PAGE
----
These revelations strengthen the case that Facebook likely serves increasingly as the censorship arm of the US government, just as it does for other governments around the world.

That last sentence gets to the heart of the matter, and explains why collective action against social media dealers has been so slow: the elite class wants to control our speech, and is happy to use social media dealers to do it.

Facebook is soma.

What is soma in Brave New World by Aldous Huxley? In the context of the novel, soma is a recreational drug that several of the main characters take throughout the story. The government in Brave New World strongly encourages individuals to take soma as a way to increase the happiness and complacency of the population. Soma can be taken as a pill or as a powder and can also be released as an aerosol. It is freely available to everyone in the novel. Its inclusion in the text is central to the novel's themes of complacency and resistance in society as well as the theme of escapism.


This is extremely disturbing. Two days ago Bob Woodward claimed in his new book that General Mark Milley, Chairman of the Joint Chiefs of Staff, pledged to warn China in advance if then-President Trump ordered any attacks on Chinese interests. Many people found this claim difficult to believe, including myself.

This report claims Milley pledged to alert his CCP counterpart in the event of a U.S. attack, quoting Milley as saying: "General Li, you & I have known each other for now five years. If we're going to attack, I'm going to call you ahead of time. It's not going to be a surprise."

"In a pair of secret phone calls, Gen. Mark A. Milley, the chairman of the Joint Chiefs of Staff, assured his Chinese counterpart, Gen. Li Zuocheng of the PLA, that the U.S. would not strike, according to a new book by Bob Woodward & Robert Costa."

Yesterday Milley issued a statement that doesn't deny the substance of the allegation.

NEW statement from Milley spokesman Col. Dave Butler:

"The Chairman of the Joint Chiefs regularly communicates with Chiefs of Defense across the world, including with China and Russia..."

"...These conversations remain vital to improving mutual understanding of U.S. national security interests, reducing tensions, providing clarity and avoiding unintended consequences or conflict..."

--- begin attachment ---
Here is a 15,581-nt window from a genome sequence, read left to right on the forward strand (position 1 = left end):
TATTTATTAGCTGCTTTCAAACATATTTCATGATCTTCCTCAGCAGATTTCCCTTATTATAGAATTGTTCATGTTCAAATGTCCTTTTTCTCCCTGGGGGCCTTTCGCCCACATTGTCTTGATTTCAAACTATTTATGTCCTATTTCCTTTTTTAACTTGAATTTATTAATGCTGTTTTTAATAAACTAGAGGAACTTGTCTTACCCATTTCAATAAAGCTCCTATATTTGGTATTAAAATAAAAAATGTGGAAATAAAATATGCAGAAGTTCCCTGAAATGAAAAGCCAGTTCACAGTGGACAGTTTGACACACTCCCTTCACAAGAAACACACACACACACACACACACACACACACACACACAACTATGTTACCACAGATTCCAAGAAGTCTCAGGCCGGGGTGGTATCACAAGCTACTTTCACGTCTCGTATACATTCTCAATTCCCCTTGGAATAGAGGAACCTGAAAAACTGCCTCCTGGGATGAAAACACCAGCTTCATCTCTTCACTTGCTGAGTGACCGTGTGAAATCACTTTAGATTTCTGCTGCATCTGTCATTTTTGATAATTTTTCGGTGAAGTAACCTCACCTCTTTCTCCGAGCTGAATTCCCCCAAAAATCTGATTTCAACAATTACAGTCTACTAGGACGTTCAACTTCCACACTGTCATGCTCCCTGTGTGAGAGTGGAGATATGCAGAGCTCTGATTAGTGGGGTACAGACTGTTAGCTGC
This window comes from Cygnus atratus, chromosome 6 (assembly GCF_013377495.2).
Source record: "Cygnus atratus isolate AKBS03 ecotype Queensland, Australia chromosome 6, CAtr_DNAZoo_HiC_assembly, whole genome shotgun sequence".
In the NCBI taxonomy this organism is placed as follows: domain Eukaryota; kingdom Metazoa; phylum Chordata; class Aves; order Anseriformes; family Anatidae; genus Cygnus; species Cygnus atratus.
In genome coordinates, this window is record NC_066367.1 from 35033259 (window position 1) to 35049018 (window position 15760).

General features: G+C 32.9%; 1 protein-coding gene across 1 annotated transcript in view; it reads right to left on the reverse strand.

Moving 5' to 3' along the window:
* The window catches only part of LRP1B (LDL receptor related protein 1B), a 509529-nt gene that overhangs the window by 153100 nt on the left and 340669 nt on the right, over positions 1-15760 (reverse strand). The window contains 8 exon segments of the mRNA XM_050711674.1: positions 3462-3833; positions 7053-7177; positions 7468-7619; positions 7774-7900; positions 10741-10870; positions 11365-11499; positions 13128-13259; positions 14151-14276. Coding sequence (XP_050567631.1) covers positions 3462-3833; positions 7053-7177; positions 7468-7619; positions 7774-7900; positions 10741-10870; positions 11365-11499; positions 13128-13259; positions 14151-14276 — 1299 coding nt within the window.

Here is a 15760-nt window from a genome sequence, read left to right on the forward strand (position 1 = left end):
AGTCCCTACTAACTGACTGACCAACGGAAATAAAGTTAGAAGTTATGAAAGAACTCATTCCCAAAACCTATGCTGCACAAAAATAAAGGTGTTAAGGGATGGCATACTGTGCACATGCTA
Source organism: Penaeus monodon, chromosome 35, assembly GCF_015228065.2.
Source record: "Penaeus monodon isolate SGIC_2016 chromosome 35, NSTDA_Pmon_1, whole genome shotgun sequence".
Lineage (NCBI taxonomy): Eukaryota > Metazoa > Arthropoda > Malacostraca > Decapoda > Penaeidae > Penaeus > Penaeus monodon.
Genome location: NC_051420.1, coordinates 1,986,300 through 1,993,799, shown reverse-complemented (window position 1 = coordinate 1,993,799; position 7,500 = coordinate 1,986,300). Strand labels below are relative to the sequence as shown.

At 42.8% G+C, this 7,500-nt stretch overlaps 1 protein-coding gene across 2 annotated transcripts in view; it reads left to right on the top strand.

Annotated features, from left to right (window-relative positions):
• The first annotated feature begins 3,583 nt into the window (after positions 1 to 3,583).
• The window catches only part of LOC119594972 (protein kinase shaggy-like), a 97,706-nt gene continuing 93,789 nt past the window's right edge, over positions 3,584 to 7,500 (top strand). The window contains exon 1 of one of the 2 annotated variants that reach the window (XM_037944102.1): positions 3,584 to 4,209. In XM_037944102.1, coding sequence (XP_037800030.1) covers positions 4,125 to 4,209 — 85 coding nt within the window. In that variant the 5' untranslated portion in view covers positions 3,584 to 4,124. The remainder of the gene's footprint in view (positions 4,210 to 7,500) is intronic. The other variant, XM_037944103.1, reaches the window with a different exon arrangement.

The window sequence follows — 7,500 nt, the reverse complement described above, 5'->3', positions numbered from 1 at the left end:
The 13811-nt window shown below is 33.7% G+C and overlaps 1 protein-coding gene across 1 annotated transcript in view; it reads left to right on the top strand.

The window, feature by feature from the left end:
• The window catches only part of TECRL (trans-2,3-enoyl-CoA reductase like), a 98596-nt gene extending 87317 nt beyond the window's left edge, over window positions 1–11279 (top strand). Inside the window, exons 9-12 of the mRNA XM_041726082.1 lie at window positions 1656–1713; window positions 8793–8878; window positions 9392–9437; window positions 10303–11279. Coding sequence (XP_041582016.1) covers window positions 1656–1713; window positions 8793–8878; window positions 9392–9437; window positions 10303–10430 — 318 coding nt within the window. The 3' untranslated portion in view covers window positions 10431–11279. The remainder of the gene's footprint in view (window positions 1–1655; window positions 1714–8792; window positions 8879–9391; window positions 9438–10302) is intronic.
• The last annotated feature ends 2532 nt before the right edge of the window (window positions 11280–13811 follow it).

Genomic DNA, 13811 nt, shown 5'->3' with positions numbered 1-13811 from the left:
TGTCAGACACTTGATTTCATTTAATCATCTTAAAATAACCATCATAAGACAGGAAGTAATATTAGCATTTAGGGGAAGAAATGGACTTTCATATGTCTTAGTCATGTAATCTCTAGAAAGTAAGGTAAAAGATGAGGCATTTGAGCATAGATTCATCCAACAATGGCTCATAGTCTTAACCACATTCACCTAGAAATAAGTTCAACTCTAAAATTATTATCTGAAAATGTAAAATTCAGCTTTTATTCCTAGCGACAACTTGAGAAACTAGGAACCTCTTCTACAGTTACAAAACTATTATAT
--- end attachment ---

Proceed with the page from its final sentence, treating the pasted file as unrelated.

"...His calls with the Chinese and others in October and January were in keeping with these duties and responsibilities conveying reassurance in order to maintain strategic stability..."

"...All calls from the Chairman to his counterparts, including those reported, are staffed, coordinated and communicated with the Department of Defense and the interagency..."

"...Also in keeping with his responsibilities as senior military advisor to the President and Secretary of Defense, General Milley frequently conducts meetings with uniformed leaders across the Services to ensure all leaders are aware of current issues..."

"...The meeting regarding nuclear weapons protocols was to remind uniformed leaders in the Pentagon of the long-established and robust procedures in light of media reporting on the subject..."

"...General Milley continues to act and advise within his authority in the lawful tradition of civilian control of the military and his oath to the Constitution."

Nowhere in his statement does Milley deny bypassing the elected civilian leadership of the country to offer assurances to China.

Update:

Fox News reports that Milley's calls were coordinated with the Trump's Secretary of Defense.

But Fox News spoke with multiple individuals who were in the room during the two phone calls Milley had with Li. The calls, in October, were coordinated with then-Defense Secretary Mark Esper's office.

"They were not secret," a U.S. official told Fox News about the calls, which took place over video teleconference.

Fox News has learned there were about 15 people present for the calls. Sources told Fox News that there were multiple notetakers present, and said the calls were both conducted with full knowledge of then-Defense Secretary Mark Esper and then-acting Defense Secretary Chris Miller - something Miller denied.

But Miller says: